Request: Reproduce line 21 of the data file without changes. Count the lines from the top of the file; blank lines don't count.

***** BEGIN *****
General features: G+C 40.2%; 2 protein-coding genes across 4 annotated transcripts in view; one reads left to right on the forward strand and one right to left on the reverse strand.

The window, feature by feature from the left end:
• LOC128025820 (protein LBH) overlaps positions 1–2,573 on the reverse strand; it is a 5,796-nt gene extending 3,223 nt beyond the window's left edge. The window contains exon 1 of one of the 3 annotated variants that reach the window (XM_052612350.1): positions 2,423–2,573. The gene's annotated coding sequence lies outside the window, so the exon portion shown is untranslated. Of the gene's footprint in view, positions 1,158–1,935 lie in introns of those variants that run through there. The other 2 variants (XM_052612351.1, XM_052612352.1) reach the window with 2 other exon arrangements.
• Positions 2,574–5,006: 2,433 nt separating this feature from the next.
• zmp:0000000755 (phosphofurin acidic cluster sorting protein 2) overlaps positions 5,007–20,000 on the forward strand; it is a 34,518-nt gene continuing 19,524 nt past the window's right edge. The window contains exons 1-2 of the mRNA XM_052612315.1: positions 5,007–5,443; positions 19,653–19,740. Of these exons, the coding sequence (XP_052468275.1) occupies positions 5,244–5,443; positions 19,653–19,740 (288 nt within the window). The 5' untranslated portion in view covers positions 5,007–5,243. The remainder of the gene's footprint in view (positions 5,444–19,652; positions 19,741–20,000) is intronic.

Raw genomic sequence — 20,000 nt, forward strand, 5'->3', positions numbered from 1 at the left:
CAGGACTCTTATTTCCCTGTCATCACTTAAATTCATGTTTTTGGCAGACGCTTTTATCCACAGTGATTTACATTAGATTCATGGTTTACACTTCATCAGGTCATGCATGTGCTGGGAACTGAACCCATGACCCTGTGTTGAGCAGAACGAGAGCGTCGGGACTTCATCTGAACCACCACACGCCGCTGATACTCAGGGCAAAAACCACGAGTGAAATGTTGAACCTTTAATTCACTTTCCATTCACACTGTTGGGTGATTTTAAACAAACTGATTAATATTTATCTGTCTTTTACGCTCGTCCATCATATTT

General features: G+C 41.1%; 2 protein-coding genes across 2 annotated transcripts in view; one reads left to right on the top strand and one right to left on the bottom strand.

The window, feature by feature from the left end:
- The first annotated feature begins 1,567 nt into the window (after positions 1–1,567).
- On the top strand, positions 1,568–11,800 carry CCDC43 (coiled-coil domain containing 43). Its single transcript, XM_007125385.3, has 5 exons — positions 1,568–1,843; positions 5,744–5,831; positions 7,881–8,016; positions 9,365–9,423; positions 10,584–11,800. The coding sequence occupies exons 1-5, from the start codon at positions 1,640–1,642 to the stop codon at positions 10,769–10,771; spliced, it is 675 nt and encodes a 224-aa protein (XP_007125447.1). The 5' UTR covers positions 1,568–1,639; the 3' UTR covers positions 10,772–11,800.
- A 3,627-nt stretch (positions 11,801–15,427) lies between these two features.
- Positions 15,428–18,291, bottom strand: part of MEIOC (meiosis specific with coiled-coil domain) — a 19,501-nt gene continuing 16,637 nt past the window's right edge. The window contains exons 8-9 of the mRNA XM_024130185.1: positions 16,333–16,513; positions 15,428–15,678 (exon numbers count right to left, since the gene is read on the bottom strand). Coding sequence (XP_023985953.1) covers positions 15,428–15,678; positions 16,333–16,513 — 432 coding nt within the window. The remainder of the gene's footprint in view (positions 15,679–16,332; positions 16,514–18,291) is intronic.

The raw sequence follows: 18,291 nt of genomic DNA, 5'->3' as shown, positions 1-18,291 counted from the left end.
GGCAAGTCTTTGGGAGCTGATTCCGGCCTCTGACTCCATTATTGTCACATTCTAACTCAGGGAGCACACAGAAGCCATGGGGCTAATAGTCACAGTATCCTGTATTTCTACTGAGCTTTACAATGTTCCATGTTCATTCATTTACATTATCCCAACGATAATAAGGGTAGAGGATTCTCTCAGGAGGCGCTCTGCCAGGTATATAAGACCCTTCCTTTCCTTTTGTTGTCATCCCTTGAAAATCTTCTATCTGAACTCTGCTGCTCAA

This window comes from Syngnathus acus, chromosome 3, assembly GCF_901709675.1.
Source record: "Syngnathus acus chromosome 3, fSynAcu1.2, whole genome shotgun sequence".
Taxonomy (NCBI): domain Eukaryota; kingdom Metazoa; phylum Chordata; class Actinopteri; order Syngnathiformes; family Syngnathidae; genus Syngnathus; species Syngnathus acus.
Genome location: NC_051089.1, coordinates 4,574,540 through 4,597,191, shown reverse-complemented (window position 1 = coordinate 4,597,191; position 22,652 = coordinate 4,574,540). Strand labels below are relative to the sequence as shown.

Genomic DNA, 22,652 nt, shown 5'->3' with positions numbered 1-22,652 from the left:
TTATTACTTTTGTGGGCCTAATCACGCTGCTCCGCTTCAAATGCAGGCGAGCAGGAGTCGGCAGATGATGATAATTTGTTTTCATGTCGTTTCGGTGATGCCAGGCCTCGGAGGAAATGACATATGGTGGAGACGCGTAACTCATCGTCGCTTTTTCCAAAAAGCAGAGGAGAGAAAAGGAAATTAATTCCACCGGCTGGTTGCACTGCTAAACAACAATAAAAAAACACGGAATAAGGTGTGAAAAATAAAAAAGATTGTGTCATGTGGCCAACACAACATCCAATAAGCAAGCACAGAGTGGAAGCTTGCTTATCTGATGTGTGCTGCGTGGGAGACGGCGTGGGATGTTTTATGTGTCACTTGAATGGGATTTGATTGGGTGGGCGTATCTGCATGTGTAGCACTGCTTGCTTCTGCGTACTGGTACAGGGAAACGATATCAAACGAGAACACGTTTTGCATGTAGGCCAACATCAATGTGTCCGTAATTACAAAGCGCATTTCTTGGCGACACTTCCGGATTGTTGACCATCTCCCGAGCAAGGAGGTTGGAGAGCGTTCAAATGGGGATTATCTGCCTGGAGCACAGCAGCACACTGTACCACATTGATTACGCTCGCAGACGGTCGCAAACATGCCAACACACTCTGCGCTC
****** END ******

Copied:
TTATTACTTTTGTGGGCCTAATCACGCTGCTCCGCTTCAAATGCAGGCGAGCAGGAGTCGGCAGATGATGATAATTTGTTTTCATGTCGTTTCGGTGATGCCAGGCCTCGGAGGAAATGACATATGGTGGAGACGCGTAACTCATCGTCGCTTTTTCCAAAAAGCAGAGGAGAGAAAAGGAAATTAATTCCACCGGCTGGTTGCACTGCTAAACAACAATAAAAAAACACGGAATAAGGTGTGAAAAATAAAAAAGATTGTGTCATGTGGCCAACACAACATCCAATAAGCAAGCACAGAGTGGAAGCTTGCTTATCTGATGTGTGCTGCGTGGGAGACGGCGTGGGATGTTTTATGTGTCACTTGAATGGGATTTGATTGGGTGGGCGTATCTGCATGTGTAGCACTGCTTGCTTCTGCGTACTGGTACAGGGAAACGATATCAAACGAGAACACGTTTTGCATGTAGGCCAACATCAATGTGTCCGTAATTACAAAGCGCATTTCTTGGCGACACTTCCGGATTGTTGACCATCTCCCGAGCAAGGAGGTTGGAGAGCGTTCAAATGGGGATTATCTGCCTGGAGCACAGCAGCACACTGTACCACATTGATTACGCTCGCAGACGGTCGCAAACATGCCAACACACTCTGCGCTC